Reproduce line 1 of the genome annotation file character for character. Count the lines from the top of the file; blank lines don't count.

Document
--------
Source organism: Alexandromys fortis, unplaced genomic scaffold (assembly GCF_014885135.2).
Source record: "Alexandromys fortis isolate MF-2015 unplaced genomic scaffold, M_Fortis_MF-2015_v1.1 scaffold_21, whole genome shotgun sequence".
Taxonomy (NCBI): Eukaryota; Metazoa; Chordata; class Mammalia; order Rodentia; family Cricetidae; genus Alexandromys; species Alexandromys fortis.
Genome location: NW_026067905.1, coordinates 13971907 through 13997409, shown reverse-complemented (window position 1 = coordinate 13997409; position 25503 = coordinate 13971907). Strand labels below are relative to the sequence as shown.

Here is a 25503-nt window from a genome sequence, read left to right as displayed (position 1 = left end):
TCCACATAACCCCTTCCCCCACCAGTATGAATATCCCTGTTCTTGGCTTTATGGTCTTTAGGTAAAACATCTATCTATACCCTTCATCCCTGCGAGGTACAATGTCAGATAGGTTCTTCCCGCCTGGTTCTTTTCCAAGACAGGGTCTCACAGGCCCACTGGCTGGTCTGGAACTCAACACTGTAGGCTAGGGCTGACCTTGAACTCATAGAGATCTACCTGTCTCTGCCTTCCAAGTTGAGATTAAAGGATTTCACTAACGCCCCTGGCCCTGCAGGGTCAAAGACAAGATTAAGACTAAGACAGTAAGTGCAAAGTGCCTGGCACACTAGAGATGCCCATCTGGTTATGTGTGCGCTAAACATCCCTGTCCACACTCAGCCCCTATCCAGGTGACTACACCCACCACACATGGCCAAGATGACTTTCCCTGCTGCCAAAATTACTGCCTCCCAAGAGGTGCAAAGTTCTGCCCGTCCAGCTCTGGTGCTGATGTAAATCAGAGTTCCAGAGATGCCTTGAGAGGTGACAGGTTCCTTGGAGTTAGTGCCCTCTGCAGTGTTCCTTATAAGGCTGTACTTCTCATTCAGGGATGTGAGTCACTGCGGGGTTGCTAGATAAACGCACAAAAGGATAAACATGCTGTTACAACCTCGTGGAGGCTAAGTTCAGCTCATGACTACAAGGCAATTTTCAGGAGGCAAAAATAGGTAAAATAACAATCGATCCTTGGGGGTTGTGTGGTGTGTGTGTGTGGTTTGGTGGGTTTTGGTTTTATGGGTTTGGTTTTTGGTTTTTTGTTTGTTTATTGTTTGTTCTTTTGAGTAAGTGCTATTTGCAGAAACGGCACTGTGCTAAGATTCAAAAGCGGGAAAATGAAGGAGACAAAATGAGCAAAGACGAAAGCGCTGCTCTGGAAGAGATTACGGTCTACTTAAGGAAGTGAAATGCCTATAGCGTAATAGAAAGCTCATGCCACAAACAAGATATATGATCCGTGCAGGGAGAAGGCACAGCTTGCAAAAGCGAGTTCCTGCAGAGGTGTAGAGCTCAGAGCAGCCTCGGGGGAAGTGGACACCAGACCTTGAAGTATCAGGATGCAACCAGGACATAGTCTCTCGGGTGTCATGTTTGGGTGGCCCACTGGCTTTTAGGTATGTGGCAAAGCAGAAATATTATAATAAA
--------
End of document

Source organism: Alexandromys fortis, unplaced genomic scaffold (assembly GCF_014885135.2).